At first I thought that this PDF was just describing the proposed law in an inaccurate manner. But no, the CCPA really does talk a lot about "selling your personal information". https://oag.ca.gov/sites/all/files/agweb/pdfs/privacy/ccpa-p...
* all the URLs I’ve visited with my Google cookie loaded
* all the searches I’ve ever done
* all the ads I’ve clicked on.
I know ad tech mechanics can be counter intuitive but I’m surprised they don’t have that information for me to download, especially when ads and search are the primary Google functions.
Maybe these logs are pseudonymized in such a way that google can’t tie them to my identity?
[Edit: oof, I found my search history after all so most of this is moot. It’s under “Other Google Activity” ... “Web & App Activity”. I guess it would be nice to see the words “Search Activity” a little more prominently, but still, my bad.]
I can’t help but feeling that both cookies (and their associated histories) count equally as personal data.
Anyone who gets hold of my devices can use the cookies to get my history. I can use the cookies to get some of my history in some form or other (I can’t get my own search history, but I can see it partially in typeaheads on the desktop site.)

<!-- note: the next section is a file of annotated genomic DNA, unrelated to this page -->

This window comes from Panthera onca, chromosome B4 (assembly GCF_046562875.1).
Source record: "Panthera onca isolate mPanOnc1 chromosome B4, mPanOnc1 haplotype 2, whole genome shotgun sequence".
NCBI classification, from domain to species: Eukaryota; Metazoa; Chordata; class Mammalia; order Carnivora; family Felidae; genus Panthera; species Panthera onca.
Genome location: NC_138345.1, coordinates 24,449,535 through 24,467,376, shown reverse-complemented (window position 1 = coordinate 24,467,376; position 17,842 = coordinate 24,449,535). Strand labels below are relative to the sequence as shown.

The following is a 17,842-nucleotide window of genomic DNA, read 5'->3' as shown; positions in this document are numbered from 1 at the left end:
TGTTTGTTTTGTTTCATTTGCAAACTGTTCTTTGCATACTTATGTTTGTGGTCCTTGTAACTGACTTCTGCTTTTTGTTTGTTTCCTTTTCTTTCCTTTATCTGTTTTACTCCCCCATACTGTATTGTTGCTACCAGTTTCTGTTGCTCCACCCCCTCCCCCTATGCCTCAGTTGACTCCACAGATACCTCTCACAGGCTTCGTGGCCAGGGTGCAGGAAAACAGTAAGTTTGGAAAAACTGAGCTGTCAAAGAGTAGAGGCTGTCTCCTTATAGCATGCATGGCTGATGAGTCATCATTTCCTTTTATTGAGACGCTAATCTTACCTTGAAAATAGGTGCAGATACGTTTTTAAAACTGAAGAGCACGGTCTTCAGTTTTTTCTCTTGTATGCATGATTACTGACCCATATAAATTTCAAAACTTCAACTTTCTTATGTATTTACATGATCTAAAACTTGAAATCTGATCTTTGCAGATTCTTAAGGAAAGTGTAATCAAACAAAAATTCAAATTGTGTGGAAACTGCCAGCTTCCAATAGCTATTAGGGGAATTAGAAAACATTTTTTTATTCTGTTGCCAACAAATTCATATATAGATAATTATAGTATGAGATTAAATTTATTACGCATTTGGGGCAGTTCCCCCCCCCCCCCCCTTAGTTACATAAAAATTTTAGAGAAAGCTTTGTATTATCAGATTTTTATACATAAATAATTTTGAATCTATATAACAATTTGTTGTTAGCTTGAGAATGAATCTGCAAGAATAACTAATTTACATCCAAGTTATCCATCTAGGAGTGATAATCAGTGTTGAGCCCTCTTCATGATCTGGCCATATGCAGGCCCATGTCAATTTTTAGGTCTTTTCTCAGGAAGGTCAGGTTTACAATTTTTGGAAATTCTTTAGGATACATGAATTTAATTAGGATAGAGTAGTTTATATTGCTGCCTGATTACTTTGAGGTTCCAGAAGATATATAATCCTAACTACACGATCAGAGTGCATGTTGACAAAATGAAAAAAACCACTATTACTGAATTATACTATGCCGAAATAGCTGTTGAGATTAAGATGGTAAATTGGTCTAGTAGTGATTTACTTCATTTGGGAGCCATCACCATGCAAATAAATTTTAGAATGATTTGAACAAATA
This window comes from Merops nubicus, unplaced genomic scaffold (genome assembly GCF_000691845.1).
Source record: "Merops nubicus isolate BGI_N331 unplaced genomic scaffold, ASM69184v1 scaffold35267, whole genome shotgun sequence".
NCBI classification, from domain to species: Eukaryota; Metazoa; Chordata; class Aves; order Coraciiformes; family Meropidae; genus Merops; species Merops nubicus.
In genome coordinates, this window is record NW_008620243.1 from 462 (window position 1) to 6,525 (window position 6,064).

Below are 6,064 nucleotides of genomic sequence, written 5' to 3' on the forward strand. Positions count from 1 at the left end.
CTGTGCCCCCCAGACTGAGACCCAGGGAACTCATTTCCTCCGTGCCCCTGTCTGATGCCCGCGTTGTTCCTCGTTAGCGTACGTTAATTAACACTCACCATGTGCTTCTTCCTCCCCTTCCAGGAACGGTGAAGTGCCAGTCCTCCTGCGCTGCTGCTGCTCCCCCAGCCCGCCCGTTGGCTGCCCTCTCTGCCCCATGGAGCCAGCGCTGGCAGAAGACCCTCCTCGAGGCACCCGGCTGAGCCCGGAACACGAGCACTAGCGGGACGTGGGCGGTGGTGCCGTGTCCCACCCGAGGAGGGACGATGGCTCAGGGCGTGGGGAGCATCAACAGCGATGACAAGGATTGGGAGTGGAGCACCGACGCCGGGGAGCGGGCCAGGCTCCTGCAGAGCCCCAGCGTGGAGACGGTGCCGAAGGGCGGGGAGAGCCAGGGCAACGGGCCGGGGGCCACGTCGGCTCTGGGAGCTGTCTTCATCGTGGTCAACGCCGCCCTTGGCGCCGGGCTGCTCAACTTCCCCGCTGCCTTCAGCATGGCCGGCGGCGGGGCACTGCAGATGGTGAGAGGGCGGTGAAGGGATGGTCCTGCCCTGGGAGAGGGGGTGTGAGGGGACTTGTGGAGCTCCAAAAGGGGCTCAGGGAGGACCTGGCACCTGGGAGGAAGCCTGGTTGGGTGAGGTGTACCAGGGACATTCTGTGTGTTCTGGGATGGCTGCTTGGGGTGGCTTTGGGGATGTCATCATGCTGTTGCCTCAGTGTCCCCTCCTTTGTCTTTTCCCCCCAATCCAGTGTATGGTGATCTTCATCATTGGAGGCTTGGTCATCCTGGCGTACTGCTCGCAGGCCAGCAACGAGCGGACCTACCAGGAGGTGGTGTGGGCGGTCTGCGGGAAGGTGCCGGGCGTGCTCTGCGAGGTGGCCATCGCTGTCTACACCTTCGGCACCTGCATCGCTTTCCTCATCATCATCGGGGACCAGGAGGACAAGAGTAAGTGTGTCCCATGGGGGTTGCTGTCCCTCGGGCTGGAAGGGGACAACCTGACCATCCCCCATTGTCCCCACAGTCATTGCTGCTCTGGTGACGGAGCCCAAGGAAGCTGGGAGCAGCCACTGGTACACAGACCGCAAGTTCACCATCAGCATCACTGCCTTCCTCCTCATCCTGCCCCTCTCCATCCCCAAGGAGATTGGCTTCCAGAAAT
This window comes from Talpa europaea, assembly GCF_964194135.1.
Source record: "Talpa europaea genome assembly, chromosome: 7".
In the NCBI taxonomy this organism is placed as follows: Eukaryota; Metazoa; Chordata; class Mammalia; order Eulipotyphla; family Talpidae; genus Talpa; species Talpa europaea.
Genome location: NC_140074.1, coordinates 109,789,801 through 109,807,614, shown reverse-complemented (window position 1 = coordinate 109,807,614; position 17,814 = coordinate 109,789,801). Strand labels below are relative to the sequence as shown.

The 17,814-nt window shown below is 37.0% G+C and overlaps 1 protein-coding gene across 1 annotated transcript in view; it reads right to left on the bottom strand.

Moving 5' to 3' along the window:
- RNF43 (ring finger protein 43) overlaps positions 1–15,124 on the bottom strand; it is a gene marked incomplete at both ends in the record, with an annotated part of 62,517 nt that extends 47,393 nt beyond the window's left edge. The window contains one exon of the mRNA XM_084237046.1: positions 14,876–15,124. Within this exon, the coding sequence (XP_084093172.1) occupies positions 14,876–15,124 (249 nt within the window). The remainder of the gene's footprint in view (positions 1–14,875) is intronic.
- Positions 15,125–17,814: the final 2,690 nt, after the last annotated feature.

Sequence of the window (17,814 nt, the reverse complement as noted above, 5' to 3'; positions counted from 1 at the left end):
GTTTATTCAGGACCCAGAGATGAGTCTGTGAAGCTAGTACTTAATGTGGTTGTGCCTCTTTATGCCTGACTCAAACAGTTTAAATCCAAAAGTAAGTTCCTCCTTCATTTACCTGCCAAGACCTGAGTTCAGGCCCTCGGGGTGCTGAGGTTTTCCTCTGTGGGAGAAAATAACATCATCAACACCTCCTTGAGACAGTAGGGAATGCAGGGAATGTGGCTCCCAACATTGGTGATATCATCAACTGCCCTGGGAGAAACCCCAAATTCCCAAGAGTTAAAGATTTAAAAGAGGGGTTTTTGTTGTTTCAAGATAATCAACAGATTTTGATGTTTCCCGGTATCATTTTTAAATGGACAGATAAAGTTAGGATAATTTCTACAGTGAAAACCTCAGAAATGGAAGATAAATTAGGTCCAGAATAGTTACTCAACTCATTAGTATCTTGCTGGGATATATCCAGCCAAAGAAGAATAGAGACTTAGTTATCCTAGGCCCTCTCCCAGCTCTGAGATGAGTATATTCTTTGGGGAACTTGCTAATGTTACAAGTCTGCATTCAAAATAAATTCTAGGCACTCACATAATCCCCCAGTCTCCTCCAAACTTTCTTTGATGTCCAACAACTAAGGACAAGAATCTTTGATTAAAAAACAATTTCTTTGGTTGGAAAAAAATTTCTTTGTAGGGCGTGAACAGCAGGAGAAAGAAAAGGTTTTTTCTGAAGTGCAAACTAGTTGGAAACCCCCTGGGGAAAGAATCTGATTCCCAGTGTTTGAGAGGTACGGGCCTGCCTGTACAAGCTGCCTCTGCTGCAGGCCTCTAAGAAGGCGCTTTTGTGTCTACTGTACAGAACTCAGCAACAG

It feels half hearted that I can’t pull up the entire dataset, but then I would surely be grateful that no one else can do the same thing if they steal my login.
(I also accept that some of this is just me arrogantly pushing back on being told “no!” by Auntie Google, when I feel entitled to a yes.)
Therefore (in my read) if your business is "giving away" data, it would inherently be for "other valuable consideration".
Especially since the law calls out 4 cases where sharing data is NOT a sale or valuable consideration:
1) When a consumer is sharing data with your business so that you can help them interact with a 3rd party business
2) Your business is sharing data to tell 3rd parties a consumer now wants to opt-out
3) Your business transfers data to a 3rd party to get a service from a service provider (and the data stops there, it can't be sold on)